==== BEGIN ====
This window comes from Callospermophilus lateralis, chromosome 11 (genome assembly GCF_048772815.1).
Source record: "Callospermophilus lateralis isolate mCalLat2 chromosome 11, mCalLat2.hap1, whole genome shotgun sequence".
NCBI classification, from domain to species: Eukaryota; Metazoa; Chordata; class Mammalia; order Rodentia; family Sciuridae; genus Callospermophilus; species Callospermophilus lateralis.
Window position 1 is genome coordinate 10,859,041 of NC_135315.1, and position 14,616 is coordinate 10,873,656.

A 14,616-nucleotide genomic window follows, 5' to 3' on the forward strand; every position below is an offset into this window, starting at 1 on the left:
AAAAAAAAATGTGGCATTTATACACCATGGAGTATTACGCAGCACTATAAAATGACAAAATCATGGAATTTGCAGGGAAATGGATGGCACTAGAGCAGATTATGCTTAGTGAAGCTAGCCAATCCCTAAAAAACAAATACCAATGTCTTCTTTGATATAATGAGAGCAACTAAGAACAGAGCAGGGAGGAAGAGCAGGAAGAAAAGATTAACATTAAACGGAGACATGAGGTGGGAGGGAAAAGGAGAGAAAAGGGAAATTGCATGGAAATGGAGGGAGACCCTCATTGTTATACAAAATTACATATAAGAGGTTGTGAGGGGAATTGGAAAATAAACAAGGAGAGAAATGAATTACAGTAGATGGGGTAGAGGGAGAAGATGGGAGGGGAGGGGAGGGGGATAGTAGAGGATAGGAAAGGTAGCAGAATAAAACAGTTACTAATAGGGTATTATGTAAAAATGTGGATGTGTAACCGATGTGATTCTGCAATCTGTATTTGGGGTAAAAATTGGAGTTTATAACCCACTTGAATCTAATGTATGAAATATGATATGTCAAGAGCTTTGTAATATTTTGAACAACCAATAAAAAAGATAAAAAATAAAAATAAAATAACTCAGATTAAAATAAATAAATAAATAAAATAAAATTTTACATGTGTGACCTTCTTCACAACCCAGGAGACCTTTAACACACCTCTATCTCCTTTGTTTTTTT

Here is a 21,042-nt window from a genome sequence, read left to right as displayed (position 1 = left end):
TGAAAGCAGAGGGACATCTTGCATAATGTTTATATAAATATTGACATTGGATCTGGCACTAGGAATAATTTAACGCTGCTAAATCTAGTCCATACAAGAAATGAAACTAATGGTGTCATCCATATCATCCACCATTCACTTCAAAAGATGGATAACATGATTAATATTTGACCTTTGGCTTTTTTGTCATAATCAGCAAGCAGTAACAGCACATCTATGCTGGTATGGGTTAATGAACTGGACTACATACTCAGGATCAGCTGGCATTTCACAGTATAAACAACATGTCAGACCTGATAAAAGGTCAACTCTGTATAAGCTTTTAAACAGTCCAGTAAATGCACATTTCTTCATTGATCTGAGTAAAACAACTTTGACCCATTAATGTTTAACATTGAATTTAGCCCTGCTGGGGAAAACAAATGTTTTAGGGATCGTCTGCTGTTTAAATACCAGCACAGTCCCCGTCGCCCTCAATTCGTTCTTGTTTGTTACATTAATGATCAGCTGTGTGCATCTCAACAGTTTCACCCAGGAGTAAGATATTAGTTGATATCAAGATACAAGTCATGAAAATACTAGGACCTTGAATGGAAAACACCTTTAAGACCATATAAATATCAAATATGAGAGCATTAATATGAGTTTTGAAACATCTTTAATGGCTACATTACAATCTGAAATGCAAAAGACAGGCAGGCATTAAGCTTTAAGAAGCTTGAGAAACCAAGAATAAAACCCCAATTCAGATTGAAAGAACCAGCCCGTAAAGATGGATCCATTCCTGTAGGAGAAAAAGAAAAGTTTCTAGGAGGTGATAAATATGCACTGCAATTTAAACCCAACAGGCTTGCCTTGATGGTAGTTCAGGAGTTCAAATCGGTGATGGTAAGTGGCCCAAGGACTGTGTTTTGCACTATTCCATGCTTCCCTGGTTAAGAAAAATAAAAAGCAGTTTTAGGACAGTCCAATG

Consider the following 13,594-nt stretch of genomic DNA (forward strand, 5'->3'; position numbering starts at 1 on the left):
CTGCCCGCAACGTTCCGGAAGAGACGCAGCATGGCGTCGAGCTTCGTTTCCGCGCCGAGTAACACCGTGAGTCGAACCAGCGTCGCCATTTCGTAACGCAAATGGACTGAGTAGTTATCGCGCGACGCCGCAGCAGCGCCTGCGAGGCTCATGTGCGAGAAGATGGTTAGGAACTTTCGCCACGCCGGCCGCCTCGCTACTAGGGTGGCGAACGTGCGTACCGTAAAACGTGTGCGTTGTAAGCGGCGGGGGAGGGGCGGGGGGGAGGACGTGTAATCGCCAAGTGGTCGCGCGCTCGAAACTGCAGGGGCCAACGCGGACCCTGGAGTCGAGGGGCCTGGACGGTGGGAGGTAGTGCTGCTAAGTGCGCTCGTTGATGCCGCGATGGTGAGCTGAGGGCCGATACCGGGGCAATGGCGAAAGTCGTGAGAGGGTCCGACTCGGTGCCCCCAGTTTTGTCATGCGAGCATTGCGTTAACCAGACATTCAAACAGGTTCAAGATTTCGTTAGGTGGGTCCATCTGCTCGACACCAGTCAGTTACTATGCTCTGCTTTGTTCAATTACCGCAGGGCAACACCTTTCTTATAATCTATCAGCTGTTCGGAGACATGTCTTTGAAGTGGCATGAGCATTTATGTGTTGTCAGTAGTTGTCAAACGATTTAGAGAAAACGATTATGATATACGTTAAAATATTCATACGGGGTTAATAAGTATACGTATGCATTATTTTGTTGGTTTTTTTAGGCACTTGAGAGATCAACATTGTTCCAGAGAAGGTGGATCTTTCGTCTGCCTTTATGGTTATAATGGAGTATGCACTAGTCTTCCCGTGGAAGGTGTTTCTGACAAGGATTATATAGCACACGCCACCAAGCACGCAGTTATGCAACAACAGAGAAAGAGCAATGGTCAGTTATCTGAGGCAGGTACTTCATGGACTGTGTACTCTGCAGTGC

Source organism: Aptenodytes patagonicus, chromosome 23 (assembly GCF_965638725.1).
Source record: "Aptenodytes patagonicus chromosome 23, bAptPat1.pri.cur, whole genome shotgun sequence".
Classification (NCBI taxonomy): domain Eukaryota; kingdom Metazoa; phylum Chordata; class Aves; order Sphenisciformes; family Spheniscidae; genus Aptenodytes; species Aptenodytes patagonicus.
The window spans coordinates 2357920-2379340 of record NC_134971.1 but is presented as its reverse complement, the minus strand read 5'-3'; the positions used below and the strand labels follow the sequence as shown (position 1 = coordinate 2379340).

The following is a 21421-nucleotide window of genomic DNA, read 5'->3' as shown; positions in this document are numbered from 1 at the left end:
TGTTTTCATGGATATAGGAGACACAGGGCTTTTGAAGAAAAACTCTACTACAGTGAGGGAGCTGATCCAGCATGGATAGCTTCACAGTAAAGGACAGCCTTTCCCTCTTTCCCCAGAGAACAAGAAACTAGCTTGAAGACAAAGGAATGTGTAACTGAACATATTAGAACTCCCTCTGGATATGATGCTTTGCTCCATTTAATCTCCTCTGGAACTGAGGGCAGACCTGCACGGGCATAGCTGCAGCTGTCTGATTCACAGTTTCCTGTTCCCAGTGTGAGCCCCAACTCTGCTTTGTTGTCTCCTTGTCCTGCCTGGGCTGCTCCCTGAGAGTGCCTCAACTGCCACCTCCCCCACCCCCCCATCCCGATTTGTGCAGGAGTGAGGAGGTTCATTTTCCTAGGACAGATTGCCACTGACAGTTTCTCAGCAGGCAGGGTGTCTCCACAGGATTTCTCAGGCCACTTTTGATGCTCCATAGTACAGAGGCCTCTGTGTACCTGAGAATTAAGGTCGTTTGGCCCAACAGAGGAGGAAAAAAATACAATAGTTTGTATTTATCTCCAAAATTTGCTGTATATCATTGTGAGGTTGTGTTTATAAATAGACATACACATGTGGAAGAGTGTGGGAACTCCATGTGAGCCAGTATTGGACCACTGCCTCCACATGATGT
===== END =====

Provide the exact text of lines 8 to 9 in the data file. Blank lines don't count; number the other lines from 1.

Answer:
TGAAAGCAGAGGGACATCTTGCATAATGTTTATATAAATATTGACATTGGATCTGGCACTAGGAATAATTTAACGCTGCTAAATCTAGTCCATACAAGAAATGAAACTAATGGTGTCATCCATATCATCCACCATTCACTTCAAAAGATGGATAACATGATTAATATTTGACCTTTGGCTTTTTTGTCATAATCAGCAAGCAGTAACAGCACATCTATGCTGGTATGGGTTAATGAACTGGACTACATACTCAGGATCAGCTGGCATTTCACAGTATAAACAACATGTCAGACCTGATAAAAGGTCAACTCTGTATAAGCTTTTAAACAGTCCAGTAAATGCACATTTCTTCATTGATCTGAGTAAAACAACTTTGACCCATTAATGTTTAACATTGAATTTAGCCCTGCTGGGGAAAACAAATGTTTTAGGGATCGTCTGCTGTTTAAATACCAGCACAGTCCCCGTCGCCCTCAATTCGTTCTTGTTTGTTACATTAATGATCAGCTGTGTGCATCTCAACAGTTTCACCCAGGAGTAAGATATTAGTTGATATCAAGATACAAGTCATGAAAATACTAGGACCTTGAATGGAAAACACCTTTAAGACCATATAAATATCAAATATGAGAGCATTAATATGAGTTTTGAAACATCTTTAATGGCTACATTACAATCTGAAATGCAAAAGACAGGCAGGCATTAAGCTTTAAGAAGCTTGAGAAACCAAGAATAAAACCCCAATTCAGATTGAAAGAACCAGCCCGTAAAGATGGATCCATTCCTGTAGGAGAAAAAGAAAAGTTTCTAGGAGGTGATAAATATGCACTGCAATTTAAACCCAACAGGCTTGCCTTGATGGTAGTTCAGGAGTTCAAATCGGTGATGGTAAGTGGCCCAAGGACTGTGTTTTGCACTATTCCATGCTTCCCTGGTTAAGAAAAATAAAAAGCAGTTTTAGGACAGTCCAATG

Consider the following 13,594-nt stretch of genomic DNA (forward strand, 5'->3'; position numbering starts at 1 on the left):